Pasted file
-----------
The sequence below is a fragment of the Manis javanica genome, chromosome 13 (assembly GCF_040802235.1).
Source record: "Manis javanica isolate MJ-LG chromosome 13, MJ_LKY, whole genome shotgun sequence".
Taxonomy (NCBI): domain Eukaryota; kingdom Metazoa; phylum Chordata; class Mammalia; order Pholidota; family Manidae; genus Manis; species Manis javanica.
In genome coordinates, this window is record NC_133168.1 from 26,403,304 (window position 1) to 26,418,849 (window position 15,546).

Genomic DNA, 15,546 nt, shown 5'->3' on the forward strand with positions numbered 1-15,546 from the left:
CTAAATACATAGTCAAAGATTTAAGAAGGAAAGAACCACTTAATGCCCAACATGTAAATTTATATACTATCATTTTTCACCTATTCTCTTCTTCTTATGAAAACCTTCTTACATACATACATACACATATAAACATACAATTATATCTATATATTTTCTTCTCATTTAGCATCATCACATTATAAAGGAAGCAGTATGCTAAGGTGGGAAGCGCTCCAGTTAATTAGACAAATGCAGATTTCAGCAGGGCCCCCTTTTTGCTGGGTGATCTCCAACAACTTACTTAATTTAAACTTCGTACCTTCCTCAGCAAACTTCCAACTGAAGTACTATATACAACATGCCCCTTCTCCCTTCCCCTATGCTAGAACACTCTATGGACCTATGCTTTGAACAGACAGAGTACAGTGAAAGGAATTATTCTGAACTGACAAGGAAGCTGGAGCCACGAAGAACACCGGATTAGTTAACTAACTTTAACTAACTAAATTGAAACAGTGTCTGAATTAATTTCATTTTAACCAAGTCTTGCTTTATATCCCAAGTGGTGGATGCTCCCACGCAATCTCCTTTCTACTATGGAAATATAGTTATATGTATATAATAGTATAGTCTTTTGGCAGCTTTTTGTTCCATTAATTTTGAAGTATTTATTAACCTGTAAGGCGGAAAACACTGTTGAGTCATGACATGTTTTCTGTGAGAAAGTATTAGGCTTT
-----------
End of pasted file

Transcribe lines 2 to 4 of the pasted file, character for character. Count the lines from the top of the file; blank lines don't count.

Source record: "Manis javanica isolate MJ-LG chromosome 13, MJ_LKY, whole genome shotgun sequence".
Taxonomy (NCBI): domain Eukaryota; kingdom Metazoa; phylum Chordata; class Mammalia; order Pholidota; family Manidae; genus Manis; species Manis javanica.
In genome coordinates, this window is record NC_133168.1 from 26,403,304 (window position 1) to 26,418,849 (window position 15,546).